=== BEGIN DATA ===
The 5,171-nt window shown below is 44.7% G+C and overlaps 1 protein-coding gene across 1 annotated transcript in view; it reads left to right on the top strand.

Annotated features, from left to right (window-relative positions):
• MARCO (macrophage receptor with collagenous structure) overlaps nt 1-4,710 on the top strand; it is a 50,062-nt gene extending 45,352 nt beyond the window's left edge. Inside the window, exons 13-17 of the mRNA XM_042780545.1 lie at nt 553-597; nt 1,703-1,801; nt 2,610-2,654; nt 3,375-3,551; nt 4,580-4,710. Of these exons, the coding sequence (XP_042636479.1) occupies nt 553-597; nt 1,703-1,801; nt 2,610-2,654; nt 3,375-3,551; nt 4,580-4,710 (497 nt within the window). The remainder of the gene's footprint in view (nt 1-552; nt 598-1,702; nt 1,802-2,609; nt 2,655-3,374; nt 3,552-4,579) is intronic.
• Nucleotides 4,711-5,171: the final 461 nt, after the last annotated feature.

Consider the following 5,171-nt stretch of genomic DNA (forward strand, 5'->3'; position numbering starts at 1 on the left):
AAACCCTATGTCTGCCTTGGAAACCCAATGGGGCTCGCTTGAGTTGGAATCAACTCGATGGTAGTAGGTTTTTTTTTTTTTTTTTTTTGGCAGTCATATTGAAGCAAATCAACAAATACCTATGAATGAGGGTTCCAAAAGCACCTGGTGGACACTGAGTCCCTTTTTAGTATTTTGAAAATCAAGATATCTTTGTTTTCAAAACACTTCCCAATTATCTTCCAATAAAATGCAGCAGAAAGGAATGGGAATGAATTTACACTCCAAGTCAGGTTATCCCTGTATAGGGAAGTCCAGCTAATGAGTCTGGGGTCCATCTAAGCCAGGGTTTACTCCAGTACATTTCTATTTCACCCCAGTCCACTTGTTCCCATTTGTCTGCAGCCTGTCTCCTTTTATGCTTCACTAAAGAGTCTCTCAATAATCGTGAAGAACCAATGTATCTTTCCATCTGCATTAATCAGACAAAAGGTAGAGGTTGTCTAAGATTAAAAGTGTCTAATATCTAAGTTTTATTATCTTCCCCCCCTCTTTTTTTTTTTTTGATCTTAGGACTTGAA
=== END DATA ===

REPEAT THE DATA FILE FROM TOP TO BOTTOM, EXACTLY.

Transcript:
The 5,171-nt window shown below is 44.7% G+C and overlaps 1 protein-coding gene across 1 annotated transcript in view; it reads left to right on the top strand.

Annotated features, from left to right (window-relative positions):
• MARCO (macrophage receptor with collagenous structure) overlaps nt 1-4,710 on the top strand; it is a 50,062-nt gene extending 45,352 nt beyond the window's left edge. Inside the window, exons 13-17 of the mRNA XM_042780545.1 lie at nt 553-597; nt 1,703-1,801; nt 2,610-2,654; nt 3,375-3,551; nt 4,580-4,710. Of these exons, the coding sequence (XP_042636479.1) occupies nt 553-597; nt 1,703-1,801; nt 2,610-2,654; nt 3,375-3,551; nt 4,580-4,710 (497 nt within the window). The remainder of the gene's footprint in view (nt 1-552; nt 598-1,702; nt 1,802-2,609; nt 2,655-3,374; nt 3,552-4,579) is intronic.
• Nucleotides 4,711-5,171: the final 461 nt, after the last annotated feature.

Consider the following 5,171-nt stretch of genomic DNA (forward strand, 5'->3'; position numbering starts at 1 on the left):
AAACCCTATGTCTGCCTTGGAAACCCAATGGGGCTCGCTTGAGTTGGAATCAACTCGATGGTAGTAGGTTTTTTTTTTTTTTTTTTTTGGCAGTCATATTGAAGCAAATCAACAAATACCTATGAATGAGGGTTCCAAAAGCACCTGGTGGACACTGAGTCCCTTTTTAGTATTTTGAAAATCAAGATATCTTTGTTTTCAAAACACTTCCCAATTATCTTCCAATAAAATGCAGCAGAAAGGAATGGGAATGAATTTACACTCCAAGTCAGGTTATCCCTGTATAGGGAAGTCCAGCTAATGAGTCTGGGGTCCATCTAAGCCAGGGTTTACTCCAGTACATTTCTATTTCACCCCAGTCCACTTGTTCCCATTTGTCTGCAGCCTGTCTCCTTTTATGCTTCACTAAAGAGTCTCTCAATAATCGTGAAGAACCAATGTATCTTTCCATCTGCATTAATCAGACAAAAGGTAGAGGTTGTCTAAGATTAAAAGTGTCTAATATCTAAGTTTTATTATCTTCCCCCCCTCTTTTTTTTTTTTTGATCTTAGGACTTGAA